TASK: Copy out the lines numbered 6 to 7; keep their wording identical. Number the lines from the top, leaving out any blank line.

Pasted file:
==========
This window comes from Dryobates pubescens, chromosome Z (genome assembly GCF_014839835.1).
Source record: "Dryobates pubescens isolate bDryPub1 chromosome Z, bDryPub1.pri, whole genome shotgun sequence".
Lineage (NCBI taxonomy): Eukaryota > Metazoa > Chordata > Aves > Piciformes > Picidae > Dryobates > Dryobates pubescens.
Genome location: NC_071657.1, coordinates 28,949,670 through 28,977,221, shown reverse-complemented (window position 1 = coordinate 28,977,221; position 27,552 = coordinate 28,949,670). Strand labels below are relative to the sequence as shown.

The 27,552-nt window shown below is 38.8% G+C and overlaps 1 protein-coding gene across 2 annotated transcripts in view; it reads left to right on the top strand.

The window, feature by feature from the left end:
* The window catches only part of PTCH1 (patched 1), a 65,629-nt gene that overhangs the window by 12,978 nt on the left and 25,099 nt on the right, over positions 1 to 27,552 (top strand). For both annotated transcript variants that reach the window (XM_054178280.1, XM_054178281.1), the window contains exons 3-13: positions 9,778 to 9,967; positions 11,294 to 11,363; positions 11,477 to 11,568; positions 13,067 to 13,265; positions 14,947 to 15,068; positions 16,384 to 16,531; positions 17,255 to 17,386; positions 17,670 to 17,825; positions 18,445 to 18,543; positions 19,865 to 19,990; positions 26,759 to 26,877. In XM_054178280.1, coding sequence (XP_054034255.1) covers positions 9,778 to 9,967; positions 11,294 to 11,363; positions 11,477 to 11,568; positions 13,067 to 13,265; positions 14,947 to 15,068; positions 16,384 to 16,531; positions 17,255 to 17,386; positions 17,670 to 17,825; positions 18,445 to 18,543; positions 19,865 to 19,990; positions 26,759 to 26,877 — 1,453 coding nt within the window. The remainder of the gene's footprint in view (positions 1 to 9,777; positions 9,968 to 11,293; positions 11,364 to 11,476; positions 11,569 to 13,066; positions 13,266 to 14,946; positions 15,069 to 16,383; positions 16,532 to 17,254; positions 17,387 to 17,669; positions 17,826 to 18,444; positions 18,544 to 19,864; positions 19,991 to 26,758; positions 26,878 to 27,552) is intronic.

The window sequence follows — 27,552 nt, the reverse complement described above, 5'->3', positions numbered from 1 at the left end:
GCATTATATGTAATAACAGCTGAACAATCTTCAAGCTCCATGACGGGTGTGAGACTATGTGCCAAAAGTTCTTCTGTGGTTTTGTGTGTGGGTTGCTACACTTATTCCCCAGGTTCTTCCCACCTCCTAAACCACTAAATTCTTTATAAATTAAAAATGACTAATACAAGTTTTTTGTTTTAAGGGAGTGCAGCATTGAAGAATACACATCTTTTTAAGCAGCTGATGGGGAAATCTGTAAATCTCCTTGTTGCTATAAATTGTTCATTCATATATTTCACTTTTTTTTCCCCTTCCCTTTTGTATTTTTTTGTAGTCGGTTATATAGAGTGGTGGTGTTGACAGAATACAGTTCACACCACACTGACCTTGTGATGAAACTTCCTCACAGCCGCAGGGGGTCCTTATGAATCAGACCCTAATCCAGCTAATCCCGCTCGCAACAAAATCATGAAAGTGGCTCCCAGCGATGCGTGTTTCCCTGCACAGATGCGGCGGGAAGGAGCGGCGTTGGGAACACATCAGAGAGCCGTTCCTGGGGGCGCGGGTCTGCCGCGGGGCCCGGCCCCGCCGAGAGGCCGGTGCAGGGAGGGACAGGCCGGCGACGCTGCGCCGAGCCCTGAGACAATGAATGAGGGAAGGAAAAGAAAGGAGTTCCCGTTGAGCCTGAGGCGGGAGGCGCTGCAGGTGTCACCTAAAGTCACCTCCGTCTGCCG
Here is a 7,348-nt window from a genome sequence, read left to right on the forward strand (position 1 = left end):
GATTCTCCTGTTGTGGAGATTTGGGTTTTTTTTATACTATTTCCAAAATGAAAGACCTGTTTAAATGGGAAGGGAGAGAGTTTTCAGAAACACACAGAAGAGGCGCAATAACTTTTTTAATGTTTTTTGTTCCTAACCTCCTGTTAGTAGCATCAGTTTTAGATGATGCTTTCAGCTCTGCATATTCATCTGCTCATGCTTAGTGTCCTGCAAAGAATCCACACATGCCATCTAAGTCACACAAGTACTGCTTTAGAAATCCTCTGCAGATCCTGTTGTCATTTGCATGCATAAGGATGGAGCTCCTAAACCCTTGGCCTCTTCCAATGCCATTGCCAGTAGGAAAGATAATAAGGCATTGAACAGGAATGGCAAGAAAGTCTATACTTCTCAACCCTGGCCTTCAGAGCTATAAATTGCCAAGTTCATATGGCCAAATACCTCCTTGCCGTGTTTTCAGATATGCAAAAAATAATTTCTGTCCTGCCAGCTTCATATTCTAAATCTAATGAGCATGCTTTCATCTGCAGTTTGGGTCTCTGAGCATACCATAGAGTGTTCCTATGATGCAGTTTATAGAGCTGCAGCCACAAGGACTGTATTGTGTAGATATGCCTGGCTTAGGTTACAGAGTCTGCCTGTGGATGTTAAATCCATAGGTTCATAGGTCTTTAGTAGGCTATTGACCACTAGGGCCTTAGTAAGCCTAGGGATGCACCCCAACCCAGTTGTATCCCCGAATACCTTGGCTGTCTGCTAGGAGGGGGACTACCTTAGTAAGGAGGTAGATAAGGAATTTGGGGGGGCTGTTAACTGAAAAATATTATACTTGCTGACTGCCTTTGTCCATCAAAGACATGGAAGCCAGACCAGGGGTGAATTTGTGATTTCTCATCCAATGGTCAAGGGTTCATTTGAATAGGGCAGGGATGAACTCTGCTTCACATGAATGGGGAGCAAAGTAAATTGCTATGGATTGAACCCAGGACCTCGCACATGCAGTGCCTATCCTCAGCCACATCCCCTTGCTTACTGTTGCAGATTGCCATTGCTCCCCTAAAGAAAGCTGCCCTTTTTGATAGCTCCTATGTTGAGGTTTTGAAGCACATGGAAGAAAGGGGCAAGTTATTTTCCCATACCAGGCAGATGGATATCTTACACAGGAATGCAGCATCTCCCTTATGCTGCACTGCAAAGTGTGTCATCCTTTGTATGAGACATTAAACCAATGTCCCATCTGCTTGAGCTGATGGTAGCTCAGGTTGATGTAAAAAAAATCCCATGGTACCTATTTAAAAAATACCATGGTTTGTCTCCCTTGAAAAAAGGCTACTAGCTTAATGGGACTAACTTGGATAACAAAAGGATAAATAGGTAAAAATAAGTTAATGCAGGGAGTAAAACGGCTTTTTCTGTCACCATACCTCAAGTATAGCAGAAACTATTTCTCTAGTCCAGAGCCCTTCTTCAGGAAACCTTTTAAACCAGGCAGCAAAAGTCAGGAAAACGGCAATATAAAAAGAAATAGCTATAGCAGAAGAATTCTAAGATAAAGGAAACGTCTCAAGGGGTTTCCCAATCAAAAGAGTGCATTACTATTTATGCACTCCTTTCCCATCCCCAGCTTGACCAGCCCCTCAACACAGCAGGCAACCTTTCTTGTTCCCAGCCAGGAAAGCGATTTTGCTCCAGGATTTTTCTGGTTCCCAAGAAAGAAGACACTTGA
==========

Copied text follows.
The window, feature by feature from the left end:
* The window catches only part of PTCH1 (patched 1), a 65,629-nt gene that overhangs the window by 12,978 nt on the left and 25,099 nt on the right, over positions 1 to 27,552 (top strand). For both annotated transcript variants that reach the window (XM_054178280.1, XM_054178281.1), the window contains exons 3-13: positions 9,778 to 9,967; positions 11,294 to 11,363; positions 11,477 to 11,568; positions 13,067 to 13,265; positions 14,947 to 15,068; positions 16,384 to 16,531; positions 17,255 to 17,386; positions 17,670 to 17,825; positions 18,445 to 18,543; positions 19,865 to 19,990; positions 26,759 to 26,877. In XM_054178280.1, coding sequence (XP_054034255.1) covers positions 9,778 to 9,967; positions 11,294 to 11,363; positions 11,477 to 11,568; positions 13,067 to 13,265; positions 14,947 to 15,068; positions 16,384 to 16,531; positions 17,255 to 17,386; positions 17,670 to 17,825; positions 18,445 to 18,543; positions 19,865 to 19,990; positions 26,759 to 26,877 — 1,453 coding nt within the window. The remainder of the gene's footprint in view (positions 1 to 9,777; positions 9,968 to 11,293; positions 11,364 to 11,476; positions 11,569 to 13,066; positions 13,266 to 14,946; positions 15,069 to 16,383; positions 16,532 to 17,254; positions 17,387 to 17,669; positions 17,826 to 18,444; positions 18,544 to 19,864; positions 19,991 to 26,758; positions 26,878 to 27,552) is intronic.